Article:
Undersung & died young: Mikuláš Galanda (1895-1938) of Slovakia. A simple poet in line, colour and (female) form.
Nothing to see here. No scandal, no crazy artist-dies-in-rags-after-throwing-it-all-away. The short bitter sweet story of Mikuláš Galanda (1895-1938) is one of honesty. In his short life Galanda did more than enough to become one of Slovakia’s most important modern art pioneers and propagators. He was a painter, an illustrator & a visual poet.
Nothing in his short life story is remarkable. Except of course his work. Especially the work he created so prolifically just before the end of his life. Perhaps he knew.
Born in the small town of Mala Vieska near Turčianske Teplice, he studied at Budapest’s Academy of Fine Arts from 1914 – 1916. In 1922 he enrolled in Prague’s Academy of Arts, Architecture and Design & then from 1923-1927 he swapped over to study at the Academy of Fine Arts in Prague.
Galanda edited Dav magazine from 1924 – 1926 & was given state approval to teach drawing in 1928. He met Maria Boudova that year in Prague and married her in 1931. In 1929 he moved to Bratislava, taught at a girls’ school, a boys school & a School of handcrafts. Whilst teaching he was sharing a studio with Ľudovít Fulla at No. 5, Trnavska St, Bratislava until 1932.
In the autumn of 1930 he traveled to Paris, and had an exhibition in Kraków. During 1930–1932, Galana and his studio sharing friend L. Fulla released four issues of their Private Letters, full of progressive opinion on fine art and its role in modern society.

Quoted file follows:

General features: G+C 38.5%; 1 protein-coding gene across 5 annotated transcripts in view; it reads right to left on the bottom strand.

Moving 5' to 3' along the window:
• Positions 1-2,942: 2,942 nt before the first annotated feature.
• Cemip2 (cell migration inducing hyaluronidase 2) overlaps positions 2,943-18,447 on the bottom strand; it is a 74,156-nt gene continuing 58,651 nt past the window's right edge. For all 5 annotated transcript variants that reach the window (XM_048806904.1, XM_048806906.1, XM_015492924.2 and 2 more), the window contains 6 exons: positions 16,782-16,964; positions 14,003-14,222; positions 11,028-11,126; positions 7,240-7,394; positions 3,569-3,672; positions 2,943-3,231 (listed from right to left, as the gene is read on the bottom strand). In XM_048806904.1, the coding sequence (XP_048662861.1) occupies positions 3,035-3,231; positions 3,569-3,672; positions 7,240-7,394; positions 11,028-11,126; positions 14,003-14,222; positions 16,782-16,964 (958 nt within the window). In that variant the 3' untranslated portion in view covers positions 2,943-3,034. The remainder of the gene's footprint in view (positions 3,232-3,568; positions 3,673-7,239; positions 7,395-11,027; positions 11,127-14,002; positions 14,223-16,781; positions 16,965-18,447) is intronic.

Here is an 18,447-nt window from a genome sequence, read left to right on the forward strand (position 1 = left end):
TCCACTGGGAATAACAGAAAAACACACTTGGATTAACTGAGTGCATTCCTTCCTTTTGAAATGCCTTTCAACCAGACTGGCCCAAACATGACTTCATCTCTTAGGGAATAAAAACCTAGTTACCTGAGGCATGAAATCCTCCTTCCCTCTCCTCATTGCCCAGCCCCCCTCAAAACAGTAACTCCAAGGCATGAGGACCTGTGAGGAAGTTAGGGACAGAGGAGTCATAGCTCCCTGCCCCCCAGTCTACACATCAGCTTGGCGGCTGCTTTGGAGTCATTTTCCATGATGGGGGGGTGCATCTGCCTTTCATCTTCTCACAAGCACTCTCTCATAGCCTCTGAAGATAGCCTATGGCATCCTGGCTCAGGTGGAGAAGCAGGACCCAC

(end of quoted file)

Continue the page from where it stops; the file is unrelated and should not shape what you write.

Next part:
In 1935 he had exhibitions in Siena Elanu, Prague and in 1936 he exhibited in the Venice Biennale. In 1937 he exhibited in Moscow and in 1937 at Exposition Internationale des Arts et Techniques dans la Vie Moderne in Paris, winning a Silver Medal.
All his working life, one theme hed focussed on more than any other was women. Woman. Girl. Woman as mother. Girl with a scarf. Mother & child. Etcetera. Galanda took influence from expressionism and cubism but created his own form of painting using the genres of the day as simply his basis. Now, during 1936 – 1938, Galanda’s woman was honed to a smooth, effortless perfection.
Mikuláš Galanda, by age 40, had become a lyrical & sweetly melancholic painter of female beauty and charm. A poet in line, colour and form.
In the early months of 1938, Mikuláš Galanda participated in an Exhibition of Slovak Art in New York. He died on 5 June 1938, back home in Bratislava. Just 43.